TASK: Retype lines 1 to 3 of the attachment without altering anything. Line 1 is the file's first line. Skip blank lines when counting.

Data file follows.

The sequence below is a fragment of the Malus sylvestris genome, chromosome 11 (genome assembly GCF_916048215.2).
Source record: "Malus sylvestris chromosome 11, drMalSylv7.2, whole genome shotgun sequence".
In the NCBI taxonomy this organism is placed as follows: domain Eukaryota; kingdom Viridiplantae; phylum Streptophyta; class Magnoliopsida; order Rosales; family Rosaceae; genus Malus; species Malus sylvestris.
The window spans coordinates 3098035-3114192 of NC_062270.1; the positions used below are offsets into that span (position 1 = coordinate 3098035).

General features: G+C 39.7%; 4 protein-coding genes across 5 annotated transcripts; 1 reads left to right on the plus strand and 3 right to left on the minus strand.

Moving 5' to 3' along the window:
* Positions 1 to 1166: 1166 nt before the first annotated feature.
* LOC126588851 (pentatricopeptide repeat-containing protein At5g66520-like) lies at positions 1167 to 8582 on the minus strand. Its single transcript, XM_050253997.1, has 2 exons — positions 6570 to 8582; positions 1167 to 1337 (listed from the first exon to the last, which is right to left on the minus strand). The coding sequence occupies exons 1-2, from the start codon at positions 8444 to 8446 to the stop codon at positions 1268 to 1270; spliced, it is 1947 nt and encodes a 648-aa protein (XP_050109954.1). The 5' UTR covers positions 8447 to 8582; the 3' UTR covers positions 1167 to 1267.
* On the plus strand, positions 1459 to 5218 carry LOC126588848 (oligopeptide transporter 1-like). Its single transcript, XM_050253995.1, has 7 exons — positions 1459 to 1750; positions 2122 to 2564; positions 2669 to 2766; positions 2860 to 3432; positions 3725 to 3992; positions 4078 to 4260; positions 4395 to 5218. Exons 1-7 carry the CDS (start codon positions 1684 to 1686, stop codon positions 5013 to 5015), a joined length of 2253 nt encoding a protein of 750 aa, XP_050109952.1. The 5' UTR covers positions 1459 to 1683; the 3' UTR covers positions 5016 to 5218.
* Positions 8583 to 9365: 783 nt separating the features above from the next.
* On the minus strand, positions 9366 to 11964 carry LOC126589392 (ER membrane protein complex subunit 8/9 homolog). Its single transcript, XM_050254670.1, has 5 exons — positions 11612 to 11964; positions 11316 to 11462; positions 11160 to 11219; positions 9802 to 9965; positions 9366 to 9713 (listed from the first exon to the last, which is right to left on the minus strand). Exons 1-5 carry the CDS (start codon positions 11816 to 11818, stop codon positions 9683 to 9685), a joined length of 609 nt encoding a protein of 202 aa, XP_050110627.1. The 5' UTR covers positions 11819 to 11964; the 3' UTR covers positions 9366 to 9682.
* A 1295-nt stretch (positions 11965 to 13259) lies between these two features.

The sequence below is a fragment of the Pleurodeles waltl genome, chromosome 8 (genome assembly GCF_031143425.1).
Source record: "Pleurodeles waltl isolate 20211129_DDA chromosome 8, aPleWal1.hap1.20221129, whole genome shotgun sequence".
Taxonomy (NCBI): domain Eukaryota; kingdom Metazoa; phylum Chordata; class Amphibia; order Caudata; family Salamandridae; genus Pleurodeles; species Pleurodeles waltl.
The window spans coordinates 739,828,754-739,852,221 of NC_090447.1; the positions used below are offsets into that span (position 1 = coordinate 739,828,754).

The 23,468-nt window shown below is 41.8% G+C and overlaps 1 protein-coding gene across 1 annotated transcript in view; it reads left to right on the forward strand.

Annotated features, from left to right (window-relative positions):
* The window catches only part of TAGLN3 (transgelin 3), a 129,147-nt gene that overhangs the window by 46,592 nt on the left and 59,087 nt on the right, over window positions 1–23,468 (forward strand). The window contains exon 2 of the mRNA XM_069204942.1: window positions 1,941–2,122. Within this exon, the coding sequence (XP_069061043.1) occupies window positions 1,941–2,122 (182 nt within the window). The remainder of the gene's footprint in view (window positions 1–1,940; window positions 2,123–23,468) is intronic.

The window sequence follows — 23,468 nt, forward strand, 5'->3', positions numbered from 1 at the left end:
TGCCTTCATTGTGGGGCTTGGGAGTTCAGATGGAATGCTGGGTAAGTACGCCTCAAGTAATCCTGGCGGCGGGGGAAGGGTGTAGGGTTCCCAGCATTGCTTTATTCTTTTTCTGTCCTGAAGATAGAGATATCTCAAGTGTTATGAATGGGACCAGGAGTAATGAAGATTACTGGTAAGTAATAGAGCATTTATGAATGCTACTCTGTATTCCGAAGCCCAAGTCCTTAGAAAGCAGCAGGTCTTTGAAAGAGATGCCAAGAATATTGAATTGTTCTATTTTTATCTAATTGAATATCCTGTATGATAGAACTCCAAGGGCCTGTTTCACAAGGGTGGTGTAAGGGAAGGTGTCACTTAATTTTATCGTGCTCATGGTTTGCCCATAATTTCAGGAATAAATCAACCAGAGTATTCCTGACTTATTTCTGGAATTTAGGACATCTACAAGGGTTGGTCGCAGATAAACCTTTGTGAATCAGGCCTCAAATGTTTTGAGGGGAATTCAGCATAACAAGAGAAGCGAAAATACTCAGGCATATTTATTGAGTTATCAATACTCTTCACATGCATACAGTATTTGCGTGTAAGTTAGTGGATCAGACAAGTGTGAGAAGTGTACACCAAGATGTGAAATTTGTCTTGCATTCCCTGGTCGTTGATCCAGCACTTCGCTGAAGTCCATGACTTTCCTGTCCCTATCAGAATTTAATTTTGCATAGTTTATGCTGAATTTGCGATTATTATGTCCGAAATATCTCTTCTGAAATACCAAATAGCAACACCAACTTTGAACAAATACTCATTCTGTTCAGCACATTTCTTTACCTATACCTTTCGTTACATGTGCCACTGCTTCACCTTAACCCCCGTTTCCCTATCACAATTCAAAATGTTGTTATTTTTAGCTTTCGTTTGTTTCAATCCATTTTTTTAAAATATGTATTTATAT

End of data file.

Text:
The sequence below is a fragment of the Malus sylvestris genome, chromosome 11 (genome assembly GCF_916048215.2).
Source record: "Malus sylvestris chromosome 11, drMalSylv7.2, whole genome shotgun sequence".
In the NCBI taxonomy this organism is placed as follows: domain Eukaryota; kingdom Viridiplantae; phylum Streptophyta; class Magnoliopsida; order Rosales; family Rosaceae; genus Malus; species Malus sylvestris.